Regis Art Professor Tony Ortega fuses community and culture with Chicano mural painting
When Tony Ortega paints a community mural, it is not just for art’s sake.
It does what art is supposed to do.
His art brings those of different ages, different backgrounds and different cultures together to collaborate and learn from each other.
In essence, the art belongs to everyone and teaches everyone.
“All the people involved in this community mural feel an ownership,” said Ortega, an associate professor and chairman in Regis College’s Fine & Performing Arts department. “That’s the value. It doesn’t matter if you’re a Regis student, or 11- or 12-years-old.”
Ortega’s latest mural took his integrative core class “Chicanismo/Chicanarte” down the road to the Catholic, dual-language Escuela de Guadalupe. The nationally recognized kindergarten through fifth-grade school, located at 660 Julian Street, has a dual-language program, teaching its students in both English and Spanish.
The mural was set up with the help of Paul Burson, director of student development and community partnerships at the Center for Service Learning.
With that in mind, Ortega worked with the school to come up with a vision and theme. As part of his class, students studied the context, culture, history and identity of Chicano art. They also read about and learned from local Chicano artists, muralist, santeros, story tellers, historians, and performers while visiting various murals and community art centers across Denver.
“For us, I certainly knew who Tony Ortega was and about how rich his artwork is and how much it means inside a place like this,” said David Card, the president of Escuela de Guadalupe. “It was a great opportunity for our students. It went way beyond my expectations.” Regis students and students from Escuela de Guadalupe met and discussed the mural.
The idea, Ortega said, was telling the rich story of Chicano history. The mural — with dark under colors, dry brushing and simple designs such as pointillism — explores key ideas, symbols and points in Chicano culture.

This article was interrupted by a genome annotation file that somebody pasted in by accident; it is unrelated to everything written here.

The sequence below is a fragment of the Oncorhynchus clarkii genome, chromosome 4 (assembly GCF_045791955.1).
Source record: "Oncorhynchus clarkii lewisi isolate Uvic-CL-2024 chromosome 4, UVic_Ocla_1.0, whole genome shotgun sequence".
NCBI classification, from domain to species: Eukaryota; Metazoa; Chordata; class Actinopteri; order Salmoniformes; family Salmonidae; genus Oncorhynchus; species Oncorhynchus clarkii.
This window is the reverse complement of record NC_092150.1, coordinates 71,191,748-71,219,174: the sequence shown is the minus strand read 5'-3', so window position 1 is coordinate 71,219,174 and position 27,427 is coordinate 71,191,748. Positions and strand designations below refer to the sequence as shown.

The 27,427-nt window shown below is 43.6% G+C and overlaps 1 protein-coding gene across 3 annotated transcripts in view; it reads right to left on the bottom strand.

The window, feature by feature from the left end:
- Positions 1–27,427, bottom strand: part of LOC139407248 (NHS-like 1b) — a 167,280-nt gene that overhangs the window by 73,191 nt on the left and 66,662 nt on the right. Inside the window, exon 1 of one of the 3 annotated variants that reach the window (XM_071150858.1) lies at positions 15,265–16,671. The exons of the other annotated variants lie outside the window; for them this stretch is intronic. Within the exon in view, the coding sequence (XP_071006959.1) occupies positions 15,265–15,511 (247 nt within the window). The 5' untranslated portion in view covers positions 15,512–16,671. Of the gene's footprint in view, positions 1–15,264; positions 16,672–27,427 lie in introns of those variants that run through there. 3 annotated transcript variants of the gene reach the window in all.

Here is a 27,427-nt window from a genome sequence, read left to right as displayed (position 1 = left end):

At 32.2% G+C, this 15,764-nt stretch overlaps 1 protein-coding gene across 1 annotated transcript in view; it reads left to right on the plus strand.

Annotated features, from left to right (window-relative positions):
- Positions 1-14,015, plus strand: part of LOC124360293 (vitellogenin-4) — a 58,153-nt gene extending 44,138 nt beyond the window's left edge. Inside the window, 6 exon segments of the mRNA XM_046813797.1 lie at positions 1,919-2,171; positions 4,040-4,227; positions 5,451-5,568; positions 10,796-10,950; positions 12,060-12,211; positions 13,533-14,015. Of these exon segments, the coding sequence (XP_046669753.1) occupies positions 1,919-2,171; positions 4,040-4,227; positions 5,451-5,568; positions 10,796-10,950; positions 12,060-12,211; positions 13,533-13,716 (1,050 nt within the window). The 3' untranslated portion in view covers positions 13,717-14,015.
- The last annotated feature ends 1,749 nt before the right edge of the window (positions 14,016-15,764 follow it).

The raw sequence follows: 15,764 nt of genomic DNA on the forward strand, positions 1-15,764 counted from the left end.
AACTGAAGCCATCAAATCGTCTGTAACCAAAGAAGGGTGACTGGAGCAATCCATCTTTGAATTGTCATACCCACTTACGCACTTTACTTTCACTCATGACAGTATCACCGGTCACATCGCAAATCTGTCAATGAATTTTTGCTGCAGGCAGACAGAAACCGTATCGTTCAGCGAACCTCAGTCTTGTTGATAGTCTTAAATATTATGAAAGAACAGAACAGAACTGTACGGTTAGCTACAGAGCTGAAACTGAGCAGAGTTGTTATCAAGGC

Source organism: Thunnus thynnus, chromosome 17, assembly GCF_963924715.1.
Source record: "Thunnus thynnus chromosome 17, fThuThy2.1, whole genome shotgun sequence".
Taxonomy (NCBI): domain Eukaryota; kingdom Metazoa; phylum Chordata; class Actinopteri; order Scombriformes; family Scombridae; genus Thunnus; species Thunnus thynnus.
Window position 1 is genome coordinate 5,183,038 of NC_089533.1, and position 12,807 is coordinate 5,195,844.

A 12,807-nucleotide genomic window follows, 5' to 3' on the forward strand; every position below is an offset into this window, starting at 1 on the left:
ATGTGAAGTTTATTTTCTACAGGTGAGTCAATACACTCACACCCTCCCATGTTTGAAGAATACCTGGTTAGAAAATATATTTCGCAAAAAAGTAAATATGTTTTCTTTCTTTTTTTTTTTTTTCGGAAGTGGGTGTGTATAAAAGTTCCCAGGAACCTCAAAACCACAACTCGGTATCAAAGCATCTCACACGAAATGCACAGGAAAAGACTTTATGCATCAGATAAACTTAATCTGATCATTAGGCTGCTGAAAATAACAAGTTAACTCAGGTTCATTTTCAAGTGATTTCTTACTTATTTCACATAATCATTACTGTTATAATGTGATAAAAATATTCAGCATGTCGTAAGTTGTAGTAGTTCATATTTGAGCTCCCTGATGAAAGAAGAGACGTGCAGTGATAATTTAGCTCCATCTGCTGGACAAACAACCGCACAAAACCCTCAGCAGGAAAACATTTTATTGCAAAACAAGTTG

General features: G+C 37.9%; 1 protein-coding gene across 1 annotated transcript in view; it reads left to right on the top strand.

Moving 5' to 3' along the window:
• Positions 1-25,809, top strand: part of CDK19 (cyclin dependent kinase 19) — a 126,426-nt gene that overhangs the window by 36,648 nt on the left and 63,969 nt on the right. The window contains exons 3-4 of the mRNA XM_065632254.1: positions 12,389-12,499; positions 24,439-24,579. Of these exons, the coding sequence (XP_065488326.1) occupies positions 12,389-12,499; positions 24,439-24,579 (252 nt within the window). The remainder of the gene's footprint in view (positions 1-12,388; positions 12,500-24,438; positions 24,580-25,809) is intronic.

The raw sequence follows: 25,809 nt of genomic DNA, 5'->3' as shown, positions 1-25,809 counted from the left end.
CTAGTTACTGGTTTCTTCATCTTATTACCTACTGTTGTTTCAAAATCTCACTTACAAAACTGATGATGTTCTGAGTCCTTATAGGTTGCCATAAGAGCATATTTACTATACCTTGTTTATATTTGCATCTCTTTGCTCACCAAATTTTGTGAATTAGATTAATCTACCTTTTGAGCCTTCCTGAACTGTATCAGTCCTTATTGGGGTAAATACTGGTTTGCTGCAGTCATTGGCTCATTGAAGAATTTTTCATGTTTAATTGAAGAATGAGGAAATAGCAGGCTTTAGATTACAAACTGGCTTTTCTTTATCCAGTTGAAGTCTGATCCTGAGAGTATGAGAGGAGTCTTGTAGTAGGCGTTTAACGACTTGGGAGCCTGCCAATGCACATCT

“The themes of the community mural were all based on culture, identity and history,” he said. ;
Over the course of two weeks, Ortega worked with both sets of students on the mural, which features a storyteller at the center, as a voice of Chicano history. A Mayan pyramid, Our Lady of Guadalupe, migrant farmer workers, students (both Regis students and Escuela students), baile folklórico dancers and Day of the Dead skeletons also emblazon the mural.
The best part, Ortega said, was the interaction between the students. He said although the younger students looked up to those at Regis, his students benefited just as much through the interactions.
“You’d see a light bulb go on and they’d say ‘you’re learning the same stuff as me,’” Ortega said.
The program is part of Regis College’s integrated core classes. Those in the college are required to take four integrated courses outside their degree. Ortega always tries to tie in a service learning aspect to one of his classes.
“It was a wonderful experience for our kids,” Card said. “Not only to work with Tony but with the Regis students. Most importantly it’s what the mural depicts and the meaning it has in our community. This is something that’s valued and to have it permanently in our building is quite special.”
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